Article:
“In this case, industry has known at least since the ’60s that these substances were toxic,” said Scott Faber, Environmental Working Group’s senior vice president for government affairs.
Holmes wants the federal government to put up $25 million for a grant program to help provide filters at people’s homes to remove the so called perfluorinated compounds he says killed his daughter.
“Not once in the 16 years we’ve lived in the Patrick Air Force Base/Satellite Beach, FL area were we ever made aware that the ground water was severely contaminated with a hazardous substance called PFAS,” Holmes told the congressional subcommittee.
As people were getting sick and desperate, the military remained adamant for years that they never owned, leased or used an old dump site just south of Patrick Air Force Base.
But last year later, the Department of Defense reversed its long-standing position and admitted its forces are responsible for whatever military waste might be buried there. The about-face came after military researchers recently unearthed some 70-odd-year-old documents seemingly out of nowhere, proving the military had used the site as a waste dump.
Kaela’s physician, in a letter on behalf of the Holmes family, asserts that PFAS contamination near the base could have caused her cancer. Aside from exposure to the chemicals and pure chance, “which is admittedly a distinct possibility with all rare forms of cancer and disease, I have no other explanation for the development of Kaela’s brain tumor,” Dr. Danny Berk, wrote.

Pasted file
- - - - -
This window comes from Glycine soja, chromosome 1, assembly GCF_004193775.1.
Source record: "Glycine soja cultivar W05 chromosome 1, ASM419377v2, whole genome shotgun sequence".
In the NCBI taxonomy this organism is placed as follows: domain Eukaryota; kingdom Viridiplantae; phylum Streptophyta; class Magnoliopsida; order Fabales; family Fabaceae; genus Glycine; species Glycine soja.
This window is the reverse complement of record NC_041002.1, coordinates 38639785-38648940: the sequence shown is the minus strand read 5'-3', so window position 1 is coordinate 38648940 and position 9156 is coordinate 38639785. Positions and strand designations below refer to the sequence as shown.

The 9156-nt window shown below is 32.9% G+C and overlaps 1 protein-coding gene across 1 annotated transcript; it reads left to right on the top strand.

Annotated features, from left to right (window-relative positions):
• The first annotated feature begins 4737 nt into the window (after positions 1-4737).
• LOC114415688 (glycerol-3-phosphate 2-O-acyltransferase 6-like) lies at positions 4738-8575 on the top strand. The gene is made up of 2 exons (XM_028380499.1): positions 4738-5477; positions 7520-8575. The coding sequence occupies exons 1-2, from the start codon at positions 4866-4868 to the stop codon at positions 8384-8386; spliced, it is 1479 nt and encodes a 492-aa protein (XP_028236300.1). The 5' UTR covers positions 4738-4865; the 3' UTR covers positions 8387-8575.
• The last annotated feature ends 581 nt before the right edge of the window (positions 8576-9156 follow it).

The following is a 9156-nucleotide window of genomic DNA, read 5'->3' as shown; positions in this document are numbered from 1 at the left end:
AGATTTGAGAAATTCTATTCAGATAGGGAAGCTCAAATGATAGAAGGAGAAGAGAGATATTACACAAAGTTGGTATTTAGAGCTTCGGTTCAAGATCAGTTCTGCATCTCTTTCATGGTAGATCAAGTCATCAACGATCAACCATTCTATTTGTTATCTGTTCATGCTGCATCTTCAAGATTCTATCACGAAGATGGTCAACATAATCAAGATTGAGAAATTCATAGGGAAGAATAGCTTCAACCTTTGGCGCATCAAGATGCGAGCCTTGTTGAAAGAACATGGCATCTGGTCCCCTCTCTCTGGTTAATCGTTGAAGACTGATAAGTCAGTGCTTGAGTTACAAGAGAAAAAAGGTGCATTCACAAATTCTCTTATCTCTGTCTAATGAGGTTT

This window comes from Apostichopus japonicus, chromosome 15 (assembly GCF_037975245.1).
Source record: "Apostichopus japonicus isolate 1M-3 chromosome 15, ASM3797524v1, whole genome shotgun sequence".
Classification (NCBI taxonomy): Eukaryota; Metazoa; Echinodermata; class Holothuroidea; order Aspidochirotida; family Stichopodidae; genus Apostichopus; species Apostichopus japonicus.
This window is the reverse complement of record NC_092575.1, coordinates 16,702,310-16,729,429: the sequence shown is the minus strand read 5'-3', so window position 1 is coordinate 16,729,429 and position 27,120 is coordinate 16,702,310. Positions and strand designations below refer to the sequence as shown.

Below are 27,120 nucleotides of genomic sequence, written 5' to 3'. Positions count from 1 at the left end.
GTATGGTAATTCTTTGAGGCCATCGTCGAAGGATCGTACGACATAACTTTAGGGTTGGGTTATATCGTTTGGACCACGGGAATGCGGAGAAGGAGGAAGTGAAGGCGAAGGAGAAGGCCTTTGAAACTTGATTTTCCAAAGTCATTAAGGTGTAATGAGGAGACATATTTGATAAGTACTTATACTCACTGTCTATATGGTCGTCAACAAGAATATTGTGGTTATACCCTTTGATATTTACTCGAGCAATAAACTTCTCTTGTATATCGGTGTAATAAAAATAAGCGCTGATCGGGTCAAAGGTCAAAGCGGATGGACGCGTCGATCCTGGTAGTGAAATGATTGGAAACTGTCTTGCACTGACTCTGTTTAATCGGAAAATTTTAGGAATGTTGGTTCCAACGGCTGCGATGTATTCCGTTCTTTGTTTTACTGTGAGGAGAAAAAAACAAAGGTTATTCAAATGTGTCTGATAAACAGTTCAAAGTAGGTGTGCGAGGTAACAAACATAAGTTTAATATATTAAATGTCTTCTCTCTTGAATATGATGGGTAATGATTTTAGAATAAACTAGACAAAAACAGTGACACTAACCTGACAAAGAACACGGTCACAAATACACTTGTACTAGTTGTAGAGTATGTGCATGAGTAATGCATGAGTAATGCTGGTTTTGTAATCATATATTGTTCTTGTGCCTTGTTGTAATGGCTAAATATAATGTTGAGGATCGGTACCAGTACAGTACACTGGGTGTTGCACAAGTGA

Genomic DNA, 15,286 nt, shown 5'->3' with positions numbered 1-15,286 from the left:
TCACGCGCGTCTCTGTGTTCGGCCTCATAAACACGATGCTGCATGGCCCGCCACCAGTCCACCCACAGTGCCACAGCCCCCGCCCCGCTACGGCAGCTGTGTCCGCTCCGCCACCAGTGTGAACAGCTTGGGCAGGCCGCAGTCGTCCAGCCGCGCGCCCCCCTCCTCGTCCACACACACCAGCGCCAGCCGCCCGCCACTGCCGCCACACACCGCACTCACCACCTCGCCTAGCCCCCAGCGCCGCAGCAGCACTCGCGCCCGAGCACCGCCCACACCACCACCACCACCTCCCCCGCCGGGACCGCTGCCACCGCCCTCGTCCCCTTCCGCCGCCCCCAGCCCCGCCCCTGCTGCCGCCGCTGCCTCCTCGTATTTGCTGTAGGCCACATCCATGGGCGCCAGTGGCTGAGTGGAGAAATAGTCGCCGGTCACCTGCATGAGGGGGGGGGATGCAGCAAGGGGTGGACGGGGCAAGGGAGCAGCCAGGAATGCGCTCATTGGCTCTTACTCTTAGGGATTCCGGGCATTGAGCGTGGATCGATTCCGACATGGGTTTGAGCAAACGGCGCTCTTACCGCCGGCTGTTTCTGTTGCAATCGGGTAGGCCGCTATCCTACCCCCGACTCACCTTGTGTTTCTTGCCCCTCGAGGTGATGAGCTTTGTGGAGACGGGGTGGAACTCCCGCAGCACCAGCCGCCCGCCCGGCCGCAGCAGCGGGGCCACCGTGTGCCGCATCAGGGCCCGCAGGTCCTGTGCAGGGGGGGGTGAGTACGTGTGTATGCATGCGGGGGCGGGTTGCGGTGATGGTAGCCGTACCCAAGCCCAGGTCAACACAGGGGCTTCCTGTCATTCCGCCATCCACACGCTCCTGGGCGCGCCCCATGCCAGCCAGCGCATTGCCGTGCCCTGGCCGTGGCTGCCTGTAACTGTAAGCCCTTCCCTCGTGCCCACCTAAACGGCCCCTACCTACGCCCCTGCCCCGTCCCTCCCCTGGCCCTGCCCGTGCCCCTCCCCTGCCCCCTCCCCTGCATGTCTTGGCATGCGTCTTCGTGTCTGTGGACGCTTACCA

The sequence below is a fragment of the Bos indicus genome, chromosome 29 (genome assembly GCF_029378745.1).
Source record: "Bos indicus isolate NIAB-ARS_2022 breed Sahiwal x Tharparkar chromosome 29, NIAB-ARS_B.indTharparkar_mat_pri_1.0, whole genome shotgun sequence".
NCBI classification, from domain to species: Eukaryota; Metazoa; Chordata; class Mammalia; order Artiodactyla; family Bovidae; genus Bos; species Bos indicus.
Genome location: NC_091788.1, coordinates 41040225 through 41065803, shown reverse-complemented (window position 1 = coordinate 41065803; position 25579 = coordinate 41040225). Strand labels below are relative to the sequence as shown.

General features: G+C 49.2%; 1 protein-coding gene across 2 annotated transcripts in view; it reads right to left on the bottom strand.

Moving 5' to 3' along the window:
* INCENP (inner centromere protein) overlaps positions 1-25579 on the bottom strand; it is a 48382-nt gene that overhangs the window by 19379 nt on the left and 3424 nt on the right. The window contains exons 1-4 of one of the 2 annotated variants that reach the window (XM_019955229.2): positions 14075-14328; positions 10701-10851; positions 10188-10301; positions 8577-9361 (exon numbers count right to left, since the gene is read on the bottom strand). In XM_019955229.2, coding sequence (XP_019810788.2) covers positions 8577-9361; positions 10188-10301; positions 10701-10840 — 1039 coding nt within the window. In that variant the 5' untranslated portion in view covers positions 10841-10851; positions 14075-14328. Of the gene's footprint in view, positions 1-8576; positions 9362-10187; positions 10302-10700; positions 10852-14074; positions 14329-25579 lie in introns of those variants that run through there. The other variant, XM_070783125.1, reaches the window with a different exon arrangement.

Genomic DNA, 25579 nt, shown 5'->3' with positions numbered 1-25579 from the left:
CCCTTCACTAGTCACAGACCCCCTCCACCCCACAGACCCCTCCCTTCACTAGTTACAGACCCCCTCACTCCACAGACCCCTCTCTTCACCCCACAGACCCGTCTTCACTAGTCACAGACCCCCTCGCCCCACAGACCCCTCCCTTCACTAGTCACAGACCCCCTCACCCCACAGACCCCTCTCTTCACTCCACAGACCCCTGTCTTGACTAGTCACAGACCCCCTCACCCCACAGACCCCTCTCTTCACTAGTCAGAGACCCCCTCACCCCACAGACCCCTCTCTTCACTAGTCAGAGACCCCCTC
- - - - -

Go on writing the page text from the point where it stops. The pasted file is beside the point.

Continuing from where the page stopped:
“She was a healthy and very health-minded young lady with no other identifiable factors for malignancy (such as family history, unhealthy lifestyle choices/diet, sedentary habits, other illnesses, unusual medications or exposures),” Berk added.
“In summary, I think it just as likely as not that PFAS exposure was a contributor to Kaela’s disease and eventual death. In my opinion, Satellite Beach and potentially the surrounding communities deserve and unbiased and thorough investigation of PFAS followed by all mitigation strategies deemed appropriate for this known carcinogen.”
Health concerns near Patrick Air Force Base were brought to light in 2018 by Dr. Julie Greenwalt, an oncologist, cancer survivor and Satellite Beach High School graduate. Greenwalt heard of other SHS alumni — at least 20 — all young, predominantly female, having been diagnosed with cancer within a few years of each other. She recovered. Others did not.
Greenwalt’s concerns resulted in a new federal and state investigation into a military waste site just southeast of Patrick Air Force Base and a series of groundwater and drinking water tests in the area.
U.S. Army Corps of Engineers officials say they failed during a previous investigation in the early 1990s to find key documents proving the military was responsible for waste dumped near the base. That was when public health concerns led to federal investigations that concluded the buried waste posed no significantly higher public health risk to the area.
But many who at the time championed cleaning up the off-base waste in the 1990s remained skeptical.
Some health research suggests only several parts per trillion in drinking water is safe for the unregulated PFAS compounds. One PFAS sample in 2014 at Patrick measured at 4.3 million parts per trillion, but that was from groundwater on the base, which no one drinks.